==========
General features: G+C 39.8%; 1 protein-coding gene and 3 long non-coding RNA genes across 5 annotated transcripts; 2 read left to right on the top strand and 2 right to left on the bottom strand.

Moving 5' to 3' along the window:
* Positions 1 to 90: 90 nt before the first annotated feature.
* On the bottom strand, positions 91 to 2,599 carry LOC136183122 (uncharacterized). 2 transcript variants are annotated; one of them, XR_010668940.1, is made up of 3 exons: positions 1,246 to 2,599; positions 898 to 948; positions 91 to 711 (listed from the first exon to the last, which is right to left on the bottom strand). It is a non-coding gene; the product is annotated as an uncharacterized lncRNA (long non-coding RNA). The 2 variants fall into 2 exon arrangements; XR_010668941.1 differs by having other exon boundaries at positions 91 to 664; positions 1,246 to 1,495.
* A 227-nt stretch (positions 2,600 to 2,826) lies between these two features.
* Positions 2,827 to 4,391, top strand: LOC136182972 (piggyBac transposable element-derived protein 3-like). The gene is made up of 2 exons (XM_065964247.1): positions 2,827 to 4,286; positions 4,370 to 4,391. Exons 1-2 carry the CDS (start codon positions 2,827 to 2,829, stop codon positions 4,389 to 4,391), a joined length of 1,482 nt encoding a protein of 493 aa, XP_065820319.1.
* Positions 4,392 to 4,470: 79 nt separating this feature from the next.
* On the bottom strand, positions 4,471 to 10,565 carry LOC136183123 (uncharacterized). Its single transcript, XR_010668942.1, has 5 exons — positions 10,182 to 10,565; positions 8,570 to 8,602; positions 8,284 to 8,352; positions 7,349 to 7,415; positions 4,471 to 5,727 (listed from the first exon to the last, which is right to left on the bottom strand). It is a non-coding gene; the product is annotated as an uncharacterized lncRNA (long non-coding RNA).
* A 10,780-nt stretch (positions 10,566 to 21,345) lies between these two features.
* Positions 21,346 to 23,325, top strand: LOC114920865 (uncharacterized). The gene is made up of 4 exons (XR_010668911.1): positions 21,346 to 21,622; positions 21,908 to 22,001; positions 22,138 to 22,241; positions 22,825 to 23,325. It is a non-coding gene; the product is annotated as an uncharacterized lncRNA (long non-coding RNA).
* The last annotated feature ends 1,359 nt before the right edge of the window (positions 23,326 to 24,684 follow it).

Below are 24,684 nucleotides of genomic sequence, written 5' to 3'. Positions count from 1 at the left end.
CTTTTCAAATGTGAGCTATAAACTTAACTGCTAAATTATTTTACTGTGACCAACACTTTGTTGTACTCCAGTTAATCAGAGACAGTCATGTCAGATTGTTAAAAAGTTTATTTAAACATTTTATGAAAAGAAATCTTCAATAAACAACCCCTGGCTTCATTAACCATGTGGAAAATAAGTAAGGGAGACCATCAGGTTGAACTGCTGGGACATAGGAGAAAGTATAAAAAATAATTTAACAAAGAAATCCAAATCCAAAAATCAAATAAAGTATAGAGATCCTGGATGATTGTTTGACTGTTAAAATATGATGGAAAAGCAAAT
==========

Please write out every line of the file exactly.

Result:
General features: G+C 39.8%; 1 protein-coding gene and 3 long non-coding RNA genes across 5 annotated transcripts; 2 read left to right on the top strand and 2 right to left on the bottom strand.

Moving 5' to 3' along the window:
* Positions 1 to 90: 90 nt before the first annotated feature.
* On the bottom strand, positions 91 to 2,599 carry LOC136183122 (uncharacterized). 2 transcript variants are annotated; one of them, XR_010668940.1, is made up of 3 exons: positions 1,246 to 2,599; positions 898 to 948; positions 91 to 711 (listed from the first exon to the last, which is right to left on the bottom strand). It is a non-coding gene; the product is annotated as an uncharacterized lncRNA (long non-coding RNA). The 2 variants fall into 2 exon arrangements; XR_010668941.1 differs by having other exon boundaries at positions 91 to 664; positions 1,246 to 1,495.
* A 227-nt stretch (positions 2,600 to 2,826) lies between these two features.
* Positions 2,827 to 4,391, top strand: LOC136182972 (piggyBac transposable element-derived protein 3-like). The gene is made up of 2 exons (XM_065964247.1): positions 2,827 to 4,286; positions 4,370 to 4,391. Exons 1-2 carry the CDS (start codon positions 2,827 to 2,829, stop codon positions 4,389 to 4,391), a joined length of 1,482 nt encoding a protein of 493 aa, XP_065820319.1.
* Positions 4,392 to 4,470: 79 nt separating this feature from the next.
* On the bottom strand, positions 4,471 to 10,565 carry LOC136183123 (uncharacterized). Its single transcript, XR_010668942.1, has 5 exons — positions 10,182 to 10,565; positions 8,570 to 8,602; positions 8,284 to 8,352; positions 7,349 to 7,415; positions 4,471 to 5,727 (listed from the first exon to the last, which is right to left on the bottom strand). It is a non-coding gene; the product is annotated as an uncharacterized lncRNA (long non-coding RNA).
* A 10,780-nt stretch (positions 10,566 to 21,345) lies between these two features.
* Positions 21,346 to 23,325, top strand: LOC114920865 (uncharacterized). The gene is made up of 4 exons (XR_010668911.1): positions 21,346 to 21,622; positions 21,908 to 22,001; positions 22,138 to 22,241; positions 22,825 to 23,325. It is a non-coding gene; the product is annotated as an uncharacterized lncRNA (long non-coding RNA).
* The last annotated feature ends 1,359 nt before the right edge of the window (positions 23,326 to 24,684 follow it).

Below are 24,684 nucleotides of genomic sequence, written 5' to 3'. Positions count from 1 at the left end.
CTTTTCAAATGTGAGCTATAAACTTAACTGCTAAATTATTTTACTGTGACCAACACTTTGTTGTACTCCAGTTAATCAGAGACAGTCATGTCAGATTGTTAAAAAGTTTATTTAAACATTTTATGAAAAGAAATCTTCAATAAACAACCCCTGGCTTCATTAACCATGTGGAAAATAAGTAAGGGAGACCATCAGGTTGAACTGCTGGGACATAGGAGAAAGTATAAAAAATAATTTAACAAAGAAATCCAAATCCAAAAATCAAATAAAGTATAGAGATCCTGGATGATTGTTTGACTGTTAAAATATGATGGAAAAGCAAAT